People love to be on a team. Think about any major sporting event and the over-the-top fans with their face paint and typically aggressive and passionate attitudes. They're so into the game because they want to feel as if they're part of the team, and if the team wins, in a sense, it means that the fan wins, too.
This mindset should be the absolute same for artists! Community is so powerful, because your fans want to feel as if they've assisted you in your growth; they want to feel as if they've succeeded when you succeed. While that's the sociology of it, let's be honest, too – having a community of fans also boosts your sales, gig attendance, and social media growth. Here are three surefire ways to build an online community that supports your music, and in turn, supports your growth.
1. Incorporate a community name into your branding
You were likely expecting this one, but just as Lady Gaga has her "Little Monsters" and the Grateful Dead has their "Deadheads" (One Directoners, Beliebers, you get the drift), you too should find a way to incorporate a community into your brand.
Now, maybe a nickname for your fans isn't the way to go about it, and that's fine, too. But you should still find some way to connect your audience with your work. This could be a hashtag or catchphrase such as Kevin Gate's "I Don't Get Tired" mantra, which he incorporates into his social posts with its acronym #IDGT.
The sports team analogy works here, too. While a sports team may not necessarily call their fans something, they still have other small things that tie the fans into their brand such as hashtags, catchphrases, and certain branded colors. Find ways folks can identify with your music – whether it's unique merch, a fanbase name, or a catchphrase, you can easily utilize these tools to garner and strengthen your community.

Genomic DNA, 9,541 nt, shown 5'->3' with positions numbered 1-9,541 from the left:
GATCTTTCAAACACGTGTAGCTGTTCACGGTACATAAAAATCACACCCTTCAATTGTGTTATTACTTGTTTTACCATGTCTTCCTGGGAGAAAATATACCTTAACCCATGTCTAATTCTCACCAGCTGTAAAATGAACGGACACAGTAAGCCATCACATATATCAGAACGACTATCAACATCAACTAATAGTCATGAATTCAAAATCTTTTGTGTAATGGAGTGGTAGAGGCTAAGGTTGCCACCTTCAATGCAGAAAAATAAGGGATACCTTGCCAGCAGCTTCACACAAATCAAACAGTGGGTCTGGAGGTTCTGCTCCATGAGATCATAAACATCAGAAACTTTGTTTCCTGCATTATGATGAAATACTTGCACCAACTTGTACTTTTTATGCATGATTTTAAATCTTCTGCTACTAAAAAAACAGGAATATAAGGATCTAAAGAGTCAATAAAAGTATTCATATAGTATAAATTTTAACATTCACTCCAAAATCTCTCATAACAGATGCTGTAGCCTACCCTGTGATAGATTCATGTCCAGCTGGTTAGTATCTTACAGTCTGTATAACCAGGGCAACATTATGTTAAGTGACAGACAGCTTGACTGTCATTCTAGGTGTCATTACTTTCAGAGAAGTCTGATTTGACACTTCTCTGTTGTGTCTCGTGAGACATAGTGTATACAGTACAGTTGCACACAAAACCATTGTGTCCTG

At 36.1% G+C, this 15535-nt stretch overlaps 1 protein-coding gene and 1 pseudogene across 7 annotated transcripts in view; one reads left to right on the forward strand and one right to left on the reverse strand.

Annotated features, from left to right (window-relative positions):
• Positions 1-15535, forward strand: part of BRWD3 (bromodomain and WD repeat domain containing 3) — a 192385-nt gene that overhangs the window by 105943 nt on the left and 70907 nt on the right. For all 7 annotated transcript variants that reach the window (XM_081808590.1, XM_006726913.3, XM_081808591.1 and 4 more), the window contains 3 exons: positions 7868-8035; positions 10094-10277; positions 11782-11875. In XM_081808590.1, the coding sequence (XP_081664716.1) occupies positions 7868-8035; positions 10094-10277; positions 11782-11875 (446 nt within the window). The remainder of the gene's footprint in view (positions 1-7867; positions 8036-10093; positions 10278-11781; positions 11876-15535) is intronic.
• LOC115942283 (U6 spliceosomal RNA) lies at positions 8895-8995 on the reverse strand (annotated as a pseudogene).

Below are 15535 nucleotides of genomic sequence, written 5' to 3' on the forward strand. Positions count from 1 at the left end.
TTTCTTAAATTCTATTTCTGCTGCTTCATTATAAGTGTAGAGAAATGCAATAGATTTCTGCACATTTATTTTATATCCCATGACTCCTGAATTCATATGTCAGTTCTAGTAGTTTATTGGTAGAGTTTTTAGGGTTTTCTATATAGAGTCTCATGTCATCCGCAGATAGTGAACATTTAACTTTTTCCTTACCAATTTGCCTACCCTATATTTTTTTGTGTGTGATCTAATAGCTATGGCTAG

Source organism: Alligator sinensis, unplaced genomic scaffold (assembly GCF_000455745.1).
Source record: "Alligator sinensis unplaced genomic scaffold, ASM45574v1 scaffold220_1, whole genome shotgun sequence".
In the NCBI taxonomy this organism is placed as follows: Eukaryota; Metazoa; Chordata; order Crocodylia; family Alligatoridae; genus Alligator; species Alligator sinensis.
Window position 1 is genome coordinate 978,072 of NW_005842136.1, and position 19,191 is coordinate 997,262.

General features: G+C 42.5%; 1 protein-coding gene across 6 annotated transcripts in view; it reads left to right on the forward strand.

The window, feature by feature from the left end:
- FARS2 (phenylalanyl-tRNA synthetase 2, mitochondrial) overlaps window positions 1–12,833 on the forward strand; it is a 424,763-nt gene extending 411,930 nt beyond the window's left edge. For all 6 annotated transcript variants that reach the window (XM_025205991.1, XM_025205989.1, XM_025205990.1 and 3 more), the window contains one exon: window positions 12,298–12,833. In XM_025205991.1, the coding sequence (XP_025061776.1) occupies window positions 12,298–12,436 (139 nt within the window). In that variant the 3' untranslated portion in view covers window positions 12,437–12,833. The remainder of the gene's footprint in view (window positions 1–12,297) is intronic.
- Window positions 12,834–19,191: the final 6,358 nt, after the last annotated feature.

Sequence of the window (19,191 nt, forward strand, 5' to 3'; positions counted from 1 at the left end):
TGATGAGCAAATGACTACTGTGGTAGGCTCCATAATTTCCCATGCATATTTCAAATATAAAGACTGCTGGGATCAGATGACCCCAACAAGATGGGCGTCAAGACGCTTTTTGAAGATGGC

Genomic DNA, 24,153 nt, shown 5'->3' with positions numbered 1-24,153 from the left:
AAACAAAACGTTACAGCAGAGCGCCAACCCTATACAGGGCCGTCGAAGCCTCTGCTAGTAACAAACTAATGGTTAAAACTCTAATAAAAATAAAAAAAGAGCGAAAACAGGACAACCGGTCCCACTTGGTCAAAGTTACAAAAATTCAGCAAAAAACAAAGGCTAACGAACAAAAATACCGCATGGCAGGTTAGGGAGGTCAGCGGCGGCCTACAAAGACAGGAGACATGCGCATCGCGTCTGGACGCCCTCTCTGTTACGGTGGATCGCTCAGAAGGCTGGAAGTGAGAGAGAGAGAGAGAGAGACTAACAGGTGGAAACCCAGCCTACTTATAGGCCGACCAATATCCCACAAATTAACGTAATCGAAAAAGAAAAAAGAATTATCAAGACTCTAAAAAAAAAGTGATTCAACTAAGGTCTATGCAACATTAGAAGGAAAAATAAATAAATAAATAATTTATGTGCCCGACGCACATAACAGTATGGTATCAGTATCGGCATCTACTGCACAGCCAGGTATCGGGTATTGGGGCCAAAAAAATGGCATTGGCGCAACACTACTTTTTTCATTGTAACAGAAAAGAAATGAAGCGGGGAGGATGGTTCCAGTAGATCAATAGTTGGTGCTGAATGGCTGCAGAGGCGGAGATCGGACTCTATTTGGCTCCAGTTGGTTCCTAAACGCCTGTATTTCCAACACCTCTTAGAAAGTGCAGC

2. Actually be active in that community
I see a lot of artists brand a community with maybe a cute little name or a hashtag, but they don't actually do much with it. The community name and catchphrase needs to make sense, but also, you have to actually engage with your fans!
Ensure that you're replying and personally thanking your fans for retweets, comments, and interactions. And I'm talking personally responding – auto-responders are just a lazy way of interacting with your fans. Other small things go a long way, too, such as sticking around after shows to meet people and just being overall approachable, discussing your community, and showing appreciation towards them.
If you don't have any live gigs, maybe do weekly live-streams at a set day and time. Or, you could even try a Twitter chat with a chosen hashtag.
3. Create limited and custom content
Brands do this all the time – limited items just for certain members. Maybe VIP members of a certain organization get access to certain products or tickets early. This should be the same with your fans. Your fans who are signed up to your newsletter get first dibs on merch, or better yet, have custom merch for fans who share your work online or comment on your YouTube video.
Giving your fans access to something that others don't have access to is a great way to create superfans. Also, as stated before, merch that has your fanbase name or catchphrase is always a great way to reenforce the sense of community.
As a music marketing strategist, Tyler Allen works with an extensive array of artists, labels, music tech, and music retail entities. Tyler began his music industry career with Sony Music Entertainment and RED Distribution, as well as the advertising industry. He is dedicated to giving veteran artists the tools to preserve their legacy, and new artists the tools to begin theirs (as well as everything in between). Learn more at wtylerconsulting.com.